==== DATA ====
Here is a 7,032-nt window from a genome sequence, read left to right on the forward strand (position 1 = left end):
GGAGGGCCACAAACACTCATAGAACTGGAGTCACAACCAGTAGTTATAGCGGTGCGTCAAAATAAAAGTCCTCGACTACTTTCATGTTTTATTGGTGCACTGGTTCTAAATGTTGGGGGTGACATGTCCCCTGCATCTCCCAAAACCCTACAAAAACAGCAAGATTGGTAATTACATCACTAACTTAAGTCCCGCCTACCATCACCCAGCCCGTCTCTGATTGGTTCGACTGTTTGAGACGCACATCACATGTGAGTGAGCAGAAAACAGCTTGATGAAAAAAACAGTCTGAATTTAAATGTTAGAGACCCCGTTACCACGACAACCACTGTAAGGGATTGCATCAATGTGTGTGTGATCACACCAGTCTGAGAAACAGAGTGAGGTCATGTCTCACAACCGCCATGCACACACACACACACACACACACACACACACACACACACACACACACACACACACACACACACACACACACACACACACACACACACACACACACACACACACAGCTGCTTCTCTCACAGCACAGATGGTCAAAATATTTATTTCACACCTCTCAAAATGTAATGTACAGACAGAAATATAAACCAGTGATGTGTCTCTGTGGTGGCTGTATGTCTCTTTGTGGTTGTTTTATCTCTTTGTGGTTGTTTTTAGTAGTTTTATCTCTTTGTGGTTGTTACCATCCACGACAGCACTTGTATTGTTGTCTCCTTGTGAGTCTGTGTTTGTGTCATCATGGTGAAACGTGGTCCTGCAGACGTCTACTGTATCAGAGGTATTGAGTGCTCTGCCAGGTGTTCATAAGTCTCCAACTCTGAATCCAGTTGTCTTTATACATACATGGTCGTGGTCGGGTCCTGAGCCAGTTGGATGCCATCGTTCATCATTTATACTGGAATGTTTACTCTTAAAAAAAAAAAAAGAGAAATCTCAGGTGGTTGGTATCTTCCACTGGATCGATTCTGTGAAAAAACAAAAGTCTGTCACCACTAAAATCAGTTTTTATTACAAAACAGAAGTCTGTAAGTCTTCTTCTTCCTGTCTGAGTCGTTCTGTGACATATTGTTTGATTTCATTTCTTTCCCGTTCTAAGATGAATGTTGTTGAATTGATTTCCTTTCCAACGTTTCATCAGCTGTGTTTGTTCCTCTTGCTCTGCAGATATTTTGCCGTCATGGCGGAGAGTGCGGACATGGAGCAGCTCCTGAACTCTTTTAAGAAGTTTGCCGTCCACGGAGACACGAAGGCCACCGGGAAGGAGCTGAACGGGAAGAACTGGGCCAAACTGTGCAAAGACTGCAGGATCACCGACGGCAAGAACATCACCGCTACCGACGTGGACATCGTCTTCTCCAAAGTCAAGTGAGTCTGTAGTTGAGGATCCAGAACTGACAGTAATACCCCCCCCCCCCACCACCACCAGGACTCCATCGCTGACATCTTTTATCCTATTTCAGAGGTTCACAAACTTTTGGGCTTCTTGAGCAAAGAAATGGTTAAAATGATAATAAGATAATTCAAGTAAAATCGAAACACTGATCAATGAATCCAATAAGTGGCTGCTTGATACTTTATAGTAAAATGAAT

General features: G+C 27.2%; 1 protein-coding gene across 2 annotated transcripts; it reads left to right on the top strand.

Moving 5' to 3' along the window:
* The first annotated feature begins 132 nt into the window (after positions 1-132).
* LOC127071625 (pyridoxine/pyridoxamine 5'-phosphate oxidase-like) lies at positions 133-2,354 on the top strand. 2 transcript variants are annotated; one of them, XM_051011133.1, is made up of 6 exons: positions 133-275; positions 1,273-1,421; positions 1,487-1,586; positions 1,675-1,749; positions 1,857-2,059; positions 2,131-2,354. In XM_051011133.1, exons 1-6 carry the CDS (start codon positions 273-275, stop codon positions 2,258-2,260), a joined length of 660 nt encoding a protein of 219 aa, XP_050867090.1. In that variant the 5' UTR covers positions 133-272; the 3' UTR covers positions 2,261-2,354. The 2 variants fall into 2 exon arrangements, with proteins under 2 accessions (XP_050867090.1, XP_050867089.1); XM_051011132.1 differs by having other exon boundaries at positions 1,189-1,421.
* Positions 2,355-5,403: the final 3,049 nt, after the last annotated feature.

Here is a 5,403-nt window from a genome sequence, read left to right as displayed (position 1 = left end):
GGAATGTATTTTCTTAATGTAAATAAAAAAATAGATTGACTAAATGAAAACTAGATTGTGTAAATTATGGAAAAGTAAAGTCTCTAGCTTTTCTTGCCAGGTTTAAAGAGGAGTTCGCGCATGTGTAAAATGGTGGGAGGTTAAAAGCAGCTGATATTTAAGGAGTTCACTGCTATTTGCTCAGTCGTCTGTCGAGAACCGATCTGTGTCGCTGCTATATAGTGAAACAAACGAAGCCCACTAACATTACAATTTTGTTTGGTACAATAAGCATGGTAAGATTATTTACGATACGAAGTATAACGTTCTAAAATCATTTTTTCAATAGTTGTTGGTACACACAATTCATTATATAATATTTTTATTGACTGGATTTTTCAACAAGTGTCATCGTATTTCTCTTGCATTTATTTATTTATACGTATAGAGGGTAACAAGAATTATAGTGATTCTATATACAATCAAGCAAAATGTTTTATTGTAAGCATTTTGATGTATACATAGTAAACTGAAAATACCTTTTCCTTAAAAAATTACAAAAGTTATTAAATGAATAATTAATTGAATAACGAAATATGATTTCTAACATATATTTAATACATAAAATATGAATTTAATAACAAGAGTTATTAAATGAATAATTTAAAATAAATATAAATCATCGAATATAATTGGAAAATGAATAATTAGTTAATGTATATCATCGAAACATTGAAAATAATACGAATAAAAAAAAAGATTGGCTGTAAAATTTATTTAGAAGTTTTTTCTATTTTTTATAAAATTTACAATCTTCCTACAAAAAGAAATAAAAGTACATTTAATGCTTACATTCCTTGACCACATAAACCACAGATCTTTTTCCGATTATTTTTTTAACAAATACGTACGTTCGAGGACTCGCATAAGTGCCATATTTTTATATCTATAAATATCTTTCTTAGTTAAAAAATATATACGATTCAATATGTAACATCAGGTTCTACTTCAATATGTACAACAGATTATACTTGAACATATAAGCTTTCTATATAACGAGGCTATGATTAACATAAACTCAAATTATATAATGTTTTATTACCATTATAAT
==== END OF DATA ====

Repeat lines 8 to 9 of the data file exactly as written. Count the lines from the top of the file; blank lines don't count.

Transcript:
Here is a 5,403-nt window from a genome sequence, read left to right as displayed (position 1 = left end):
GGAATGTATTTTCTTAATGTAAATAAAAAAATAGATTGACTAAATGAAAACTAGATTGTGTAAATTATGGAAAAGTAAAGTCTCTAGCTTTTCTTGCCAGGTTTAAAGAGGAGTTCGCGCATGTGTAAAATGGTGGGAGGTTAAAAGCAGCTGATATTTAAGGAGTTCACTGCTATTTGCTCAGTCGTCTGTCGAGAACCGATCTGTGTCGCTGCTATATAGTGAAACAAACGAAGCCCACTAACATTACAATTTTGTTTGGTACAATAAGCATGGTAAGATTATTTACGATACGAAGTATAACGTTCTAAAATCATTTTTTCAATAGTTGTTGGTACACACAATTCATTATATAATATTTTTATTGACTGGATTTTTCAACAAGTGTCATCGTATTTCTCTTGCATTTATTTATTTATACGTATAGAGGGTAACAAGAATTATAGTGATTCTATATACAATCAAGCAAAATGTTTTATTGTAAGCATTTTGATGTATACATAGTAAACTGAAAATACCTTTTCCTTAAAAAATTACAAAAGTTATTAAATGAATAATTAATTGAATAACGAAATATGATTTCTAACATATATTTAATACATAAAATATGAATTTAATAACAAGAGTTATTAAATGAATAATTTAAAATAAATATAAATCATCGAATATAATTGGAAAATGAATAATTAGTTAATGTATATCATCGAAACATTGAAAATAATACGAATAAAAAAAAAGATTGGCTGTAAAATTTATTTAGAAGTTTTTTCTATTTTTTATAAAATTTACAATCTTCCTACAAAAAGAAATAAAAGTACATTTAATGCTTACATTCCTTGACCACATAAACCACAGATCTTTTTCCGATTATTTTTTTAACAAATACGTACGTTCGAGGACTCGCATAAGTGCCATATTTTTATATCTATAAATATCTTTCTTAGTTAAAAAATATATACGATTCAATATGTAACATCAGGTTCTACTTCAATATGTACAACAGATTATACTTGAACATATAAGCTTTCTATATAACGAGGCTATGATTAACATAAACTCAAATTATATAATGTTTTATTACCATTATAAT